There is no freedom in state education.
It is a totalitarian provision. It is a battleground where war is waged between two ideologically opposed groups. On the one had there is conservatism and the focus on returning schools to being “seats of learning” run on the Private school model and on the other, the liberal left, advocating a “therapeutic development of the whole child” run and managed by the state where every child gets the same standard & format of education. Neither are wrong. Neither is entirely correct. There is no right way to educate a child.
Yet, as we stand, families have a right to express a preference but no real choice within the state system. Families get what they are given.
I’m going to outline an argument for the privatisation of education in order to achieve the goals of both. It hinges on one old economic concept from Adam Smith and something I heard at a lecture by Sir Mark Moody Stuart last week. He argued that over regulation leads to limits on creativity. He cited the legislation for catalytic converters in cars, which does not specify the end result, (emission quality) and allow the market to devise the cheapest, most effective solution, but rather the method (platinum) which may be implemented. this has confined innovation in emissions management.
This over regulation is destroying our schools.
This solution would resolve all the arguments about teachers pay, length of the school day, pedagogy and curriculum.
It makes the following assumptions:
- All families are able to decide what is best for their child’s future.
- The families unable to do so can be supported by state intervention.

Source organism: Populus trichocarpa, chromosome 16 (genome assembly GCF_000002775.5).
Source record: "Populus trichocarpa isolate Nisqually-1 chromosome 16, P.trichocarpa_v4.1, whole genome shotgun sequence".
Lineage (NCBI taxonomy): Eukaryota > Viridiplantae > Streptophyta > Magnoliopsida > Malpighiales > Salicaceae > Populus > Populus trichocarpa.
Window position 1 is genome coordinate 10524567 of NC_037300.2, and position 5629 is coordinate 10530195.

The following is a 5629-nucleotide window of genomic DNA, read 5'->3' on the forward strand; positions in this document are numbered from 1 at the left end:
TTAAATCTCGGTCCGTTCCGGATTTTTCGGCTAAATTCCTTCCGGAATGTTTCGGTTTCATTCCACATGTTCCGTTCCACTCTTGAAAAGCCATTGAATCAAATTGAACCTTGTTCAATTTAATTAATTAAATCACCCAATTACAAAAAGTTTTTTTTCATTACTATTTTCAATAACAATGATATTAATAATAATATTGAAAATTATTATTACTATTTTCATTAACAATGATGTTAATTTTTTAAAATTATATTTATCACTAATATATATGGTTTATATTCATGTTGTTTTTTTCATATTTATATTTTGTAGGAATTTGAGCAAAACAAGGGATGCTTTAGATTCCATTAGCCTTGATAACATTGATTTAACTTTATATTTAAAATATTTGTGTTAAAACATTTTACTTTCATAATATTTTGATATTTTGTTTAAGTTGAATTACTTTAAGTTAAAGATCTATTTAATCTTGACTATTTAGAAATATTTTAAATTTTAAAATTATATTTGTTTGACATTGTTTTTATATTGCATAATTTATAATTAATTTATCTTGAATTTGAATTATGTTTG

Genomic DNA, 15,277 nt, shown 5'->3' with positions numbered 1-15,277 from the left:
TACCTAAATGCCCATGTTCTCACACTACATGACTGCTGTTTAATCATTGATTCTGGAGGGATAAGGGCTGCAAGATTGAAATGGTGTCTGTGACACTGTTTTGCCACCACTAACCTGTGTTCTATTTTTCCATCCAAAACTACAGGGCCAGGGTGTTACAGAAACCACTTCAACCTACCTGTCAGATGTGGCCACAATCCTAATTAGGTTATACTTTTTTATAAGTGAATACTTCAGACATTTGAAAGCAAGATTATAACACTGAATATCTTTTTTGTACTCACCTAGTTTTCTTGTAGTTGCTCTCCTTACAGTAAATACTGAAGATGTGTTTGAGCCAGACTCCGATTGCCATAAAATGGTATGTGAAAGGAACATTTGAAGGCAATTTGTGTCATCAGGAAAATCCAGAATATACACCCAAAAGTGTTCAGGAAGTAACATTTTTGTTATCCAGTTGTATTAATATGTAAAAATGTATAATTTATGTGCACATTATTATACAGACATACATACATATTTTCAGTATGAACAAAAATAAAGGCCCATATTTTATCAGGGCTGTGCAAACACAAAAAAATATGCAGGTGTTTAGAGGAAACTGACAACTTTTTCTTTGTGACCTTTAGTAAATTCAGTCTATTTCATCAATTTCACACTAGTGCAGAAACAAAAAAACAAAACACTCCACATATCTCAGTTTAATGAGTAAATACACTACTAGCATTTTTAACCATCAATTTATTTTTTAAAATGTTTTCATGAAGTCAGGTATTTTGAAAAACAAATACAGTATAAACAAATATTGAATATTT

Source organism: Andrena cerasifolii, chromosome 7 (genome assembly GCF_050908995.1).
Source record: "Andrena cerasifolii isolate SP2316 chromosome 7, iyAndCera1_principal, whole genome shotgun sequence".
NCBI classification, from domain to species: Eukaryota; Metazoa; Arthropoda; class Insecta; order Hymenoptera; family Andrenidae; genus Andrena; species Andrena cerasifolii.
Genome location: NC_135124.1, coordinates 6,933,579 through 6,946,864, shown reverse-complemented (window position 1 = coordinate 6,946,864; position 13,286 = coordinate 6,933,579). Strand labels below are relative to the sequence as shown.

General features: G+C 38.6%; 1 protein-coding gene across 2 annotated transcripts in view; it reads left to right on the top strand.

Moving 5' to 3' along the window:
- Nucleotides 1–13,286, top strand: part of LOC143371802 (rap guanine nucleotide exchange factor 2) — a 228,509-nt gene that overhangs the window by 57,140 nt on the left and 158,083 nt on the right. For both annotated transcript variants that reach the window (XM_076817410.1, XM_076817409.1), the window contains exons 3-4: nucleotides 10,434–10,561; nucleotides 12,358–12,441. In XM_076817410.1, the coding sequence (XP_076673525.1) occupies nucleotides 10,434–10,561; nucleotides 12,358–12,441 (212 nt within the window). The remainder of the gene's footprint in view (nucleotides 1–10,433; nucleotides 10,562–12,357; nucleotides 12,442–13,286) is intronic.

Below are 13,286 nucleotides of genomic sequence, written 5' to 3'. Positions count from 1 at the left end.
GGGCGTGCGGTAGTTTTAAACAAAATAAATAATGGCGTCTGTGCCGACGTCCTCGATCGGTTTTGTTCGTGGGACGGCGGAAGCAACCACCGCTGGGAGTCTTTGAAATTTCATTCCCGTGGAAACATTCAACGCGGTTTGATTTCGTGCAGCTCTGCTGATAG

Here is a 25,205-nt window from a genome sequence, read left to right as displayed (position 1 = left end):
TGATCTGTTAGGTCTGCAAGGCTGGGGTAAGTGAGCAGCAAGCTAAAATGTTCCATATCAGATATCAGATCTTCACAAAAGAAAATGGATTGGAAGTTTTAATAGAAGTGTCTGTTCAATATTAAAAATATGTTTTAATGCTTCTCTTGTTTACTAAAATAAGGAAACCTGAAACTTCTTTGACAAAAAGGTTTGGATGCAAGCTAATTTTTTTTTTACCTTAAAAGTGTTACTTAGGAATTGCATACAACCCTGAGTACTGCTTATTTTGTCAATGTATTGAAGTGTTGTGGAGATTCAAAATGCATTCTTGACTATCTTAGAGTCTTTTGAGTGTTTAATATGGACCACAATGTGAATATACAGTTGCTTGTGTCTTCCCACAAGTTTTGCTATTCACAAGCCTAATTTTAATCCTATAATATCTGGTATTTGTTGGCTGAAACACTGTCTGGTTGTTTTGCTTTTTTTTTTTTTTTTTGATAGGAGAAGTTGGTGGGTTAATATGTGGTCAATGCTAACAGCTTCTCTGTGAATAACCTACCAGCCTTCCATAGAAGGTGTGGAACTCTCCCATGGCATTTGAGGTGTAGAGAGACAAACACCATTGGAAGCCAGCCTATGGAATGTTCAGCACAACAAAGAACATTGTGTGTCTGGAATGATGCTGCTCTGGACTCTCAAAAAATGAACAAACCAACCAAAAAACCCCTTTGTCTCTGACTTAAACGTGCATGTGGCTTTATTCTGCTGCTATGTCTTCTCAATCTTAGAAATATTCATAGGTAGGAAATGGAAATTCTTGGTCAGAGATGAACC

- Adam’s theory of the invisible hand would hold true in this context.
- A very lightly regulated free-market in education would not inhibit the collective wisdom of the free market.
- The wisdom of the crowd will establish the efficacy of the provision very quickly. See James Surowiecki’s story of the Space Shuttle Challenger Booster rockets & the market reaction to the problem.
A brief explanation of the Invisible hand theory:
Selfish action of an individuals in a free market will ultimately lead to the benefit of society. This is questionable in the context of products, but may hold true for services such as education. So, if each consumer is allowed to choose freely what to buy and each producer is allowed to choose freely what to sell and how to produce it, the market will settle on a product distribution and prices that are beneficial to all the individual members of a community, and hence to the community as a whole. The reason for this is that self-interest drives actors to beneficial behavior in a case of serendipity. Investors invest in those services most urgently needed to maximize returns, and withdraw capital from those less efficient in creating value. All these effects take place dynamically and automatically. from [wikipedia]
My proposal will seem rather a lot like the assisted places scheme developed under Thatcher.
Phase 1 – make all schools single business units, each school has no affiliation to a larger body unless they choose to.